Guest Post by David Gilford, Assistant Director of the New York City Economic Development Corporation, leading the City’s programs to support the growth of the clean technology and advanced energy industries. Follow him on Twitter @dgilford.
In an advanced energy economy, what does innovation look like? Solar panels and electric vehicles may capture attention, but New York City is demonstrating another form of innovation, based on software, data and design.
New York City’s open data competition, NYC BigApps, challenges teams to build mobile and web applications to solve urban challenges, offering $150,000 in cash prizes and access to public data from over 60 local, state and federal agencies. A major focus this year is cleanweb, harnessing the tools of the Internet to address energy and resource issues.
Software can help squeeze the most value out of each dollar we invest in advanced energy hardware, from better targeting of energy efficiency retrofits to reducing the “soft costs” of permitting, financing and installing rooftop solar. Equally important is the economic development opportunity, for local entrepreneurs are creating solutions that could lead to scalable, global businesses.
To encourage such innovation, NYCEDC held the first Cleanweb Developer Day, sponsored by AEE and organized in partnership with Solar One, Pure Energy Partners, NYC ACRE and the Cleanweb Initiative. From morning to night on Saturday, May 18, teams built software for NYC BigApps, supported by mentors from the energy industry, as well as from Internet companies like Google and Rackspace.
By the end of the day, the nearly 100 participants produced 16 projects, from a crossword puzzle-style game that teaches energy literacy to a “Google Street View” to visualize future flood levels. Judges awarded cash prizes to six teams, including the overall winner, Solar List, whose iPhone application gives college students the tools to evaluate potential residential solar installations, giving young people sales experience and reducing customer acquisition costs for solar installers.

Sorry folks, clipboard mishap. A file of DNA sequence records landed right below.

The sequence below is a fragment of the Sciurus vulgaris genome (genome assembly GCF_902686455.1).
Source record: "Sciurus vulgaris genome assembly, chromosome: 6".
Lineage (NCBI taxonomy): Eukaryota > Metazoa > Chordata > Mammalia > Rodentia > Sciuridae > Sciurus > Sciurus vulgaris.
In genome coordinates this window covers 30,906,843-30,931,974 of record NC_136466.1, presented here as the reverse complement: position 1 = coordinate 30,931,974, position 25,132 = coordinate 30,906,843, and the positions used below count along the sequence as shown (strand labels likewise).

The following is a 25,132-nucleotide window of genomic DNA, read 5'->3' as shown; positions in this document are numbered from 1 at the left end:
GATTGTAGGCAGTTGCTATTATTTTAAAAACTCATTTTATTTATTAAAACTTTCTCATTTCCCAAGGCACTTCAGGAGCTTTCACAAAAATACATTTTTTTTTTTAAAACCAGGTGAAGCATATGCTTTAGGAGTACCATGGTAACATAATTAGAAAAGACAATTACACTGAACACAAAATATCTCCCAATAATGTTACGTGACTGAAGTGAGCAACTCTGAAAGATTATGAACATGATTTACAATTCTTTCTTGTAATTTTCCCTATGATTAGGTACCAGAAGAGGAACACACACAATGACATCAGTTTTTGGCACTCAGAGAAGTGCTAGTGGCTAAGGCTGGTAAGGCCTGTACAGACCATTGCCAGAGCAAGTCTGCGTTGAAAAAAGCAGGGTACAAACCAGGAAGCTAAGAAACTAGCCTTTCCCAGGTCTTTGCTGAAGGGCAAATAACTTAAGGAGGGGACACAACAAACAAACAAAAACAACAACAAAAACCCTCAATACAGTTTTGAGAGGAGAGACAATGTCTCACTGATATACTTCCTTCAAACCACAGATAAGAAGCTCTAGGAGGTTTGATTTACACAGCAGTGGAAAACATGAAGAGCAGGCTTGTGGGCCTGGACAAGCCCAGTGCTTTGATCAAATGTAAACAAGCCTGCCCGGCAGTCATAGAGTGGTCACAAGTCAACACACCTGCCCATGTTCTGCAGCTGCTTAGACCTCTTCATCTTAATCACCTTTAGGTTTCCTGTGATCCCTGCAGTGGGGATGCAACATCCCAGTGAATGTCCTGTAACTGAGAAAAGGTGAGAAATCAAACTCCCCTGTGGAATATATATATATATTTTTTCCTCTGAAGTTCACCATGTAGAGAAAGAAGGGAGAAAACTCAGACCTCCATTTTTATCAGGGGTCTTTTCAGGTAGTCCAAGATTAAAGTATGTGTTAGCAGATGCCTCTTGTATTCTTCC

The Developer Day lasted only 14 hours, but the innovation continues. Having passed this milestone along the three-month NYC BigApps competition, teams continue to be hard at work ahead of the June 7 submission deadline. Last Wednesday, Solar List and fellow winner WasteCheck, a commercial waste tracking app, had the opportunity to present on a larger stage at the WNYC studio. A packed room and an online audience saw these demos live during the Cleanweb edition of Clean Energy Connections, also sponsored by AEE.
Through programs like NYC BigApps and the two weekend-long hackathons hosted last year, NYC is proving to be at the leading edge of the growing cleanweb movement. According to Blake Burris, CEO of the Cleanweb Initiative, “the NYC model has attracted innovators to focus on the big issues cities face. City officials and organizations from Houston to Milan are excited to adapt the NYC program to stoke entrepreneurial activity.” Using software to complement the physical side of cleantech, these innovators are helping accelerate our transition to an advanced energy economy.
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